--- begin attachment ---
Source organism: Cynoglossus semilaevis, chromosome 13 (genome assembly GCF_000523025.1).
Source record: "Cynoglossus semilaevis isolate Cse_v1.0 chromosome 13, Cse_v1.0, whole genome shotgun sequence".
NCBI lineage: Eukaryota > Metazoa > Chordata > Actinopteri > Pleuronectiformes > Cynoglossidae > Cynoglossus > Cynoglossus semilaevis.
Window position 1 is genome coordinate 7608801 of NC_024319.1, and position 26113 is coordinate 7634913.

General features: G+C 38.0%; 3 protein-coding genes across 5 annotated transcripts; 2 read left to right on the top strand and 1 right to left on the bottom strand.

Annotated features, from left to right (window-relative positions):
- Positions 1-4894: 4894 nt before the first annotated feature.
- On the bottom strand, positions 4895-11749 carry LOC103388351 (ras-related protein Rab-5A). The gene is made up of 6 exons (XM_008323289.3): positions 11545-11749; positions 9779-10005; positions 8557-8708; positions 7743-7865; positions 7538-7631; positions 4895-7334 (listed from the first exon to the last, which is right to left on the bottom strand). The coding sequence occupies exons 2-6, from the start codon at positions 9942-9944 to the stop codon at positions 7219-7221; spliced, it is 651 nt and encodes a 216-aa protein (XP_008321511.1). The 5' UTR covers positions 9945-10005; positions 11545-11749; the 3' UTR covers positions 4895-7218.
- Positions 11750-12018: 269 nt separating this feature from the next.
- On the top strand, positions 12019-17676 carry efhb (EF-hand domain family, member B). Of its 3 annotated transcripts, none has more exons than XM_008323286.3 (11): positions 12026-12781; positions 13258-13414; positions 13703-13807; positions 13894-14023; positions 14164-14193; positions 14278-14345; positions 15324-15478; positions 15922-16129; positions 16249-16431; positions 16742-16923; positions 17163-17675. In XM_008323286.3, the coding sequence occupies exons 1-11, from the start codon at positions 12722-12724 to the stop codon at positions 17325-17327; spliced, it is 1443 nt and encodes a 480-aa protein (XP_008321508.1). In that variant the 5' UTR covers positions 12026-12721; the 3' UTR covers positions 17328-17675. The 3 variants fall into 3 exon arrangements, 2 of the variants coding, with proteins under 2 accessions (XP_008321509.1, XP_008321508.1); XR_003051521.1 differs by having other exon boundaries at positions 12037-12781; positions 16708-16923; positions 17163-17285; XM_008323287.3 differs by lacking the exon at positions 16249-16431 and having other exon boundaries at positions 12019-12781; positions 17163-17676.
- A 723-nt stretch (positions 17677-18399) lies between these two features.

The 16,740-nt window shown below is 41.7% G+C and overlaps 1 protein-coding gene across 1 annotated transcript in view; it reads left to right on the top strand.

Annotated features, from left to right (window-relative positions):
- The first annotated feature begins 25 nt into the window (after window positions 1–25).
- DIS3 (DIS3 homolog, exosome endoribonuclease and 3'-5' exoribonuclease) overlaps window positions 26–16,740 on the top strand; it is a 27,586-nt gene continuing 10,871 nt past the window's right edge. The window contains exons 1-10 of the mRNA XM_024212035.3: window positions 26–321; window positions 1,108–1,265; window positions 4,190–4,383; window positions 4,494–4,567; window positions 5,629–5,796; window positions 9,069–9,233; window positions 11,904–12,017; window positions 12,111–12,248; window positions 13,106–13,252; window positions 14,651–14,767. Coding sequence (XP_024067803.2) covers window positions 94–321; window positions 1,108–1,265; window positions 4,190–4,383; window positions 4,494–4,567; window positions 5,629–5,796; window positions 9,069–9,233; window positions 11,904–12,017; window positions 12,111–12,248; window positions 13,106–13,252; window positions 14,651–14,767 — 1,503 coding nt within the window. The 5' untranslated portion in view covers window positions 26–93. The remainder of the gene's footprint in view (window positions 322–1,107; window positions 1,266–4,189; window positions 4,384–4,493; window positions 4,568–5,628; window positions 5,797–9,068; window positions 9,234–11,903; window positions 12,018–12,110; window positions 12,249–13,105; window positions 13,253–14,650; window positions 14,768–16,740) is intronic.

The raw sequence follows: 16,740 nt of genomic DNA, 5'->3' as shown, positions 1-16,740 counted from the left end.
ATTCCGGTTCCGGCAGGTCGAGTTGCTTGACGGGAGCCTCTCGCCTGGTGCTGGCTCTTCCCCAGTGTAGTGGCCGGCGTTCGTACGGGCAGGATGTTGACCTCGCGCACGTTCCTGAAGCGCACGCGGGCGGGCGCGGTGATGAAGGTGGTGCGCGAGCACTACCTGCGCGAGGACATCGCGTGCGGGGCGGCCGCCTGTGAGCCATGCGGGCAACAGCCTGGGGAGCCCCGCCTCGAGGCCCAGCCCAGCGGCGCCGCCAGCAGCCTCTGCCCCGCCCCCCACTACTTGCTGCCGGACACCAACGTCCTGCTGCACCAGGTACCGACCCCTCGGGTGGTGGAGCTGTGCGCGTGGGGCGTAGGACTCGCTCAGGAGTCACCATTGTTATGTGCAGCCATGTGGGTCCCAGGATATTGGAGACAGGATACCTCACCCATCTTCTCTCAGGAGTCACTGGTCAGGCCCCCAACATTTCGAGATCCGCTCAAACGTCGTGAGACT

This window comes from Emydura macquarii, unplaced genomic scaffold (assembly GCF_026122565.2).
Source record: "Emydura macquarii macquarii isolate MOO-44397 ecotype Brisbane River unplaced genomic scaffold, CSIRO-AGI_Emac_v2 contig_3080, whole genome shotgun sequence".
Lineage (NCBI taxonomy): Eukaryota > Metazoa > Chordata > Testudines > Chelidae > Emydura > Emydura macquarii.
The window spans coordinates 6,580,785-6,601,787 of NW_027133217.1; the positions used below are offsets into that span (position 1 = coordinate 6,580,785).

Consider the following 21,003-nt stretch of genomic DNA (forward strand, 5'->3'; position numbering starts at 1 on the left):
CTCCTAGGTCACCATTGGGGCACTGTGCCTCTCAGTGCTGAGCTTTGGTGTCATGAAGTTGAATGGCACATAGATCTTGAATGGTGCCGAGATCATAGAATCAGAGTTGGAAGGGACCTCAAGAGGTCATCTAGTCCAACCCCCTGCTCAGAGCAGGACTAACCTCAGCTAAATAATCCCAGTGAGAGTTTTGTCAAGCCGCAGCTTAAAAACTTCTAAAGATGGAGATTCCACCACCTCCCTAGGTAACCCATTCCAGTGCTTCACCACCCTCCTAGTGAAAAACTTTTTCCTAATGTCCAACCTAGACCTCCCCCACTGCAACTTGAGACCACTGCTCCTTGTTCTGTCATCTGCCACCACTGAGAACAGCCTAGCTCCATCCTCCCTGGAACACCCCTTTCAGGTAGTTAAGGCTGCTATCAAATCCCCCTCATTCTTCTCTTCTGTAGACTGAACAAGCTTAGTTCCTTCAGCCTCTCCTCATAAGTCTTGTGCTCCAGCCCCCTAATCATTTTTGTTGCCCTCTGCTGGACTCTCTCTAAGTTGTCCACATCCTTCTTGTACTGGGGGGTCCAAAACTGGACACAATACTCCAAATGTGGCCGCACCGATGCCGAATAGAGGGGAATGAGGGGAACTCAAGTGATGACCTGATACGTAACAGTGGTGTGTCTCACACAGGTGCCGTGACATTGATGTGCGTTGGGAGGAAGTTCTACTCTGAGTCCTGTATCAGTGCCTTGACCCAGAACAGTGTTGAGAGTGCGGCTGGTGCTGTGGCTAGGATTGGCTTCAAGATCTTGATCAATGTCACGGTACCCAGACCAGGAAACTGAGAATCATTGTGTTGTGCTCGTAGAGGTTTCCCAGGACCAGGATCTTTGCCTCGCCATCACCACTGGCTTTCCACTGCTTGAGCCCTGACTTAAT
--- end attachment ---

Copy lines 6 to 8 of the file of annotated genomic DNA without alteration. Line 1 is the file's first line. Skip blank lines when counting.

Annotated features, from left to right (window-relative positions):
- Positions 1-4894: 4894 nt before the first annotated feature.
- On the bottom strand, positions 4895-11749 carry LOC103388351 (ras-related protein Rab-5A). The gene is made up of 6 exons (XM_008323289.3): positions 11545-11749; positions 9779-10005; positions 8557-8708; positions 7743-7865; positions 7538-7631; positions 4895-7334 (listed from the first exon to the last, which is right to left on the bottom strand). The coding sequence occupies exons 2-6, from the start codon at positions 9942-9944 to the stop codon at positions 7219-7221; spliced, it is 651 nt and encodes a 216-aa protein (XP_008321511.1). The 5' UTR covers positions 9945-10005; positions 11545-11749; the 3' UTR covers positions 4895-7218.